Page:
There are many guides out there on how to cite sources in your writing (e.g. scribbr, citethisforme and OCR) but relatively few on how to actually find these sources. I write about how this underutilised skill could be taught and how it could help society sort through the chaos that is internet literature.   

This is an interesting article about the lack of guidance on how to find reliable sources and distinguish them from bad ones, particularly in the context of academic writing. Alex shares their personal experience of struggling to find and cite sources for their physics dissertation and how they eventually learned the necessary skills during their PhD. He wonders why this critical skill is not taught more widely and proposes that it should be taught from the very beginning of a degree program.

Finally. After years of waiting, I would be heading to university to study physics. I was going to consume knowledge and understanding (pretty poorly at first) from realms of physics most fear 1. Subjects like quantum mechanics, astrophysics, magnetism, thermodynamics and special relativity. My only previous encounter of these topics was from watching Brian Cox waffle on T.V. while staring into the middle distance and ‘reading’2 books deemed a bit too much for the school curriculum3.

The experience surpassed my expectations. I remember my first time sitting in a daunting yet slightly decrepit lecture hall. A smartly dressed academic walked in, introduced themselves as well as the module we were about to take. Then came the magic. The academic turned to face the board, chalk firmly placed between thumb and forefinger, lifted up their arm and started to write on the blackboard formulas I immediately didn’t understand. It was wonderous.

But it was also really well structured. All the courses had recommended textbooks. Every other source required to pass the module was given to us. Our examination questions were, by and large, based on the explanations (and formulations) given in the recommended textbooks.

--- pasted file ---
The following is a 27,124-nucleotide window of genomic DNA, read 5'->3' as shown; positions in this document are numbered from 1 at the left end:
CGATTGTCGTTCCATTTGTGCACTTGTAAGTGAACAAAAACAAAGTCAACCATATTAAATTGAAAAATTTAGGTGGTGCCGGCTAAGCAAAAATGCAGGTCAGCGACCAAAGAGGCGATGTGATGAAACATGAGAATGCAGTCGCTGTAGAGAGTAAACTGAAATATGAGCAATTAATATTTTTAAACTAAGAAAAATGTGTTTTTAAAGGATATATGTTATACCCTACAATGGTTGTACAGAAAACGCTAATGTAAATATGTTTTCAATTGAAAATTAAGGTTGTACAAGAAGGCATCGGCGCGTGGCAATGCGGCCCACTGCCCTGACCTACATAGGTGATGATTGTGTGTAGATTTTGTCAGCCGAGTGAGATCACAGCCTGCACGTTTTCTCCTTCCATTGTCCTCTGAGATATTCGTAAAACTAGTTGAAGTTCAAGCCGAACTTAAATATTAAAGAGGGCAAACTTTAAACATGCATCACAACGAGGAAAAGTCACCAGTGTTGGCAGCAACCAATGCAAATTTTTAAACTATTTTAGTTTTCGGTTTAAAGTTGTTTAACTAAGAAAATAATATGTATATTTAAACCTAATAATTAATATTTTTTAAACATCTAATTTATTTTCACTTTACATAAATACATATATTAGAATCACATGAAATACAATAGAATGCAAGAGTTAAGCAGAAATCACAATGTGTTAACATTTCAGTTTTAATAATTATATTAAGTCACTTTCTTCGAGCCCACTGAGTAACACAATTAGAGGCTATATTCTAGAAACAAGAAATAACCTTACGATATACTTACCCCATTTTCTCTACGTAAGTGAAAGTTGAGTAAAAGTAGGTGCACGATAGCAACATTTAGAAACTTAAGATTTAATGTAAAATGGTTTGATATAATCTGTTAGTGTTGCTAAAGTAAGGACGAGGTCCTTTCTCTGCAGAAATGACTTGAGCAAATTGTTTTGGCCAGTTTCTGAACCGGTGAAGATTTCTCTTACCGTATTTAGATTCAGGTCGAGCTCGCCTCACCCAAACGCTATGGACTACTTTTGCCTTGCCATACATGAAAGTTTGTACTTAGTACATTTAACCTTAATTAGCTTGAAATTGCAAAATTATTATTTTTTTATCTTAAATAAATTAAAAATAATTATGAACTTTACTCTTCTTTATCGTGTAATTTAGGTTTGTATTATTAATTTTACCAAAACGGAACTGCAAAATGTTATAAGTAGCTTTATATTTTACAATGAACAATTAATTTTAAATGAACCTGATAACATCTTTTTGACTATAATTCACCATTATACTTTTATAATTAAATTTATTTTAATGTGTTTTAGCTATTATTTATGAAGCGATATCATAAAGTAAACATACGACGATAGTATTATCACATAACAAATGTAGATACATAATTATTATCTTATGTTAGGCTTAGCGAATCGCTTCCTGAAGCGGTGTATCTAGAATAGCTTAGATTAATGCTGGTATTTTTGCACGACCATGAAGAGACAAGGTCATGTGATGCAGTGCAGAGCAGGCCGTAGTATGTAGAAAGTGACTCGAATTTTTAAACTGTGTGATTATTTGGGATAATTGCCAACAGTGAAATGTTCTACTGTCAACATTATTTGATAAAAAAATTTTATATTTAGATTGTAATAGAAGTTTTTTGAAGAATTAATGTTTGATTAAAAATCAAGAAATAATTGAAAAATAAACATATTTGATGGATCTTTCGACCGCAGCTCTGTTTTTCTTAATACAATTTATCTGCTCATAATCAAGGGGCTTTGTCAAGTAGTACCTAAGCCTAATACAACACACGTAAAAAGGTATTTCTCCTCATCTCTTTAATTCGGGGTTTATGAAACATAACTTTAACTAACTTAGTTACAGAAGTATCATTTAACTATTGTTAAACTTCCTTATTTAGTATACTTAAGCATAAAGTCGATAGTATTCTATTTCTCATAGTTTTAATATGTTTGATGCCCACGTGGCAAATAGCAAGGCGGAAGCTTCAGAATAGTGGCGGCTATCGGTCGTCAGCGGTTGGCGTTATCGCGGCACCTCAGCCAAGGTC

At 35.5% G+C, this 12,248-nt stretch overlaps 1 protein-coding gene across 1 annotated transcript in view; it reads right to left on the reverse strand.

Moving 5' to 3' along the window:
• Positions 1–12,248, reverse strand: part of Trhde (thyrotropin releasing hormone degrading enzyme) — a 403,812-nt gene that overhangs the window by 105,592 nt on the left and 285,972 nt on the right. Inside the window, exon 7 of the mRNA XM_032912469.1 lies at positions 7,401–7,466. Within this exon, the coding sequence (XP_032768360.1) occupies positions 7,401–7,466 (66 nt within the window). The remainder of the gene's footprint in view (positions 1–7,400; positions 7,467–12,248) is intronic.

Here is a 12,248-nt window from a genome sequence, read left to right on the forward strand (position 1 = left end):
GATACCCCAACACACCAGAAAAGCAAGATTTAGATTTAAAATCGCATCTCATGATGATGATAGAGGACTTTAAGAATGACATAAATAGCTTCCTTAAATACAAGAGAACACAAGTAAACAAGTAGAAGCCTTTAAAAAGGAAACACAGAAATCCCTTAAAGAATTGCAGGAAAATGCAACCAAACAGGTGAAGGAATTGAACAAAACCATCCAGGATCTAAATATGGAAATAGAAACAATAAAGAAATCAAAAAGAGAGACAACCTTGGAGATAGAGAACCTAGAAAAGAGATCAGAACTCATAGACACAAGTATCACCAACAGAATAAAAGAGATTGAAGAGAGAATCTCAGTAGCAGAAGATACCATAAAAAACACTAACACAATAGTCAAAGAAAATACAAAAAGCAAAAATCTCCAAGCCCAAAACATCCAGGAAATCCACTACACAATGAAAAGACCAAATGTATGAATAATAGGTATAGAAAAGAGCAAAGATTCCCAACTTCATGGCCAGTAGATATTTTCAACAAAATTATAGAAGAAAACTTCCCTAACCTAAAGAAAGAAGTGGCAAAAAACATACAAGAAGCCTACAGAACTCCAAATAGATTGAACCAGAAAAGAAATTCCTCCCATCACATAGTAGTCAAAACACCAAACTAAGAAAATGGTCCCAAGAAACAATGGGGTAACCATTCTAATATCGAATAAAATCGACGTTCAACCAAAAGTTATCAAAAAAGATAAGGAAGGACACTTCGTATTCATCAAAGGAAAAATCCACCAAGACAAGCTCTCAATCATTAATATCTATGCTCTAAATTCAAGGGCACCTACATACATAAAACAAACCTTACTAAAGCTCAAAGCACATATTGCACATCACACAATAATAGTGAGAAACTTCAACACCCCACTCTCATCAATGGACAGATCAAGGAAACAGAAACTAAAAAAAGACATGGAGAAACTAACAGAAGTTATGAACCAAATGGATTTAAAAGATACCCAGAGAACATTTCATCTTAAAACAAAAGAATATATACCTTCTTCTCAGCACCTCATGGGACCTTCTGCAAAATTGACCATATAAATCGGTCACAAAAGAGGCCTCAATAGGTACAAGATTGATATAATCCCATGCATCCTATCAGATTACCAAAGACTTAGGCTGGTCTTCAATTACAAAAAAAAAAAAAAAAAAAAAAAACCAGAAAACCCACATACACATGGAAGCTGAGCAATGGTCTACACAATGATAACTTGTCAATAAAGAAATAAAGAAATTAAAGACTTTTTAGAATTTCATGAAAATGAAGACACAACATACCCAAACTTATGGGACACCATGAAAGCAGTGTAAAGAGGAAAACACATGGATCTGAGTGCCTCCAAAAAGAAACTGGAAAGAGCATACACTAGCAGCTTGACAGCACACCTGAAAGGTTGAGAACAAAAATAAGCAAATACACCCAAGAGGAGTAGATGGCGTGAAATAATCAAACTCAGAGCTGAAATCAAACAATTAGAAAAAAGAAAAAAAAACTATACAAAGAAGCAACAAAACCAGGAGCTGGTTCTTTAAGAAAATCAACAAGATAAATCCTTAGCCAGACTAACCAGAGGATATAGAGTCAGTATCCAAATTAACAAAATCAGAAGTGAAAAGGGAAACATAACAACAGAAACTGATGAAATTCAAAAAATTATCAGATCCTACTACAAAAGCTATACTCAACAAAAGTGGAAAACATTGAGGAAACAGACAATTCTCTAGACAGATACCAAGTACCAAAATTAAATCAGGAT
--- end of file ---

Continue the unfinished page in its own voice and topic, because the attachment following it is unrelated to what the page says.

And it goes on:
Why would that be a bad thing I hear you ask? Well, when it was time to write the dissertation for my final year project (a mock research task assigned to us in a specific physics area) I was utterly stumped.

I had to find scientific papers….

I had to understand them…

I had to somehow translate that understanding into my dissertation as text…

I then had to figure out the rules of citing literature in scientific dissertations…

I had to store, manage and put citations in my dissertation properly including a bibliography of references at the bottom…

I had to produce a document with the layout of a scientific paper…

Finally, I had to figure out what the hype about ‘LaTeX’ was about.

I’m not sure anyone had mentioned how to do any of this stuff during my degree. I think there might have been a couple of short mentions on referencing fundamentals during lectures when I was tuned out. What? Just because the subject matter was exciting didn’t mean that the teaching was. The point being, it was most definitely not made a priority. You could quite convincingly argue it was made the least important aspect of my physics degree.

Therefore, I did a lot of referencing in my dissertation the long and hard way. After lots & lots of staring, I guessed at which papers or textbooks were relevant to my work. In the hope my examiner wouldn’t notice (he did). Further, I typed all the references and citations manually. With more than 50 references in my dissertation, keeping track of each of them (looking up the original paper, noting where the citations are in the text, what citation corresponds to what reference, the year of each of the papers etc.) is a nightmare and incredibly time-consuming.

I did eventually learn how to search for reliable references and include them properly in written work during my PhD. It took longer than I thought it would. As ridiculous as it sounds the hardest aspect was learning how to ‘read’ a research paper. Every research area (and there are tons and tons) has its own lingo. Words they use within the field to describe certain aspects of their particular research. Every time I read a paper from a different field it is like an alien language (this isn’t reserved for non-scientists you know!). If I wanted to understand the paper fully I have to first learn the lingo first. I needed to know how to look up the meanings of these words. Even so, I rarely had enough time for this so I had to learn how to pick up the tiny bit of information I needed without having to learn the alien words. I had to learn the places to pick up key information in the paper (Abstract, Conclusion, plots of results, figure captions) and learn how to extract the information through combining information from this section.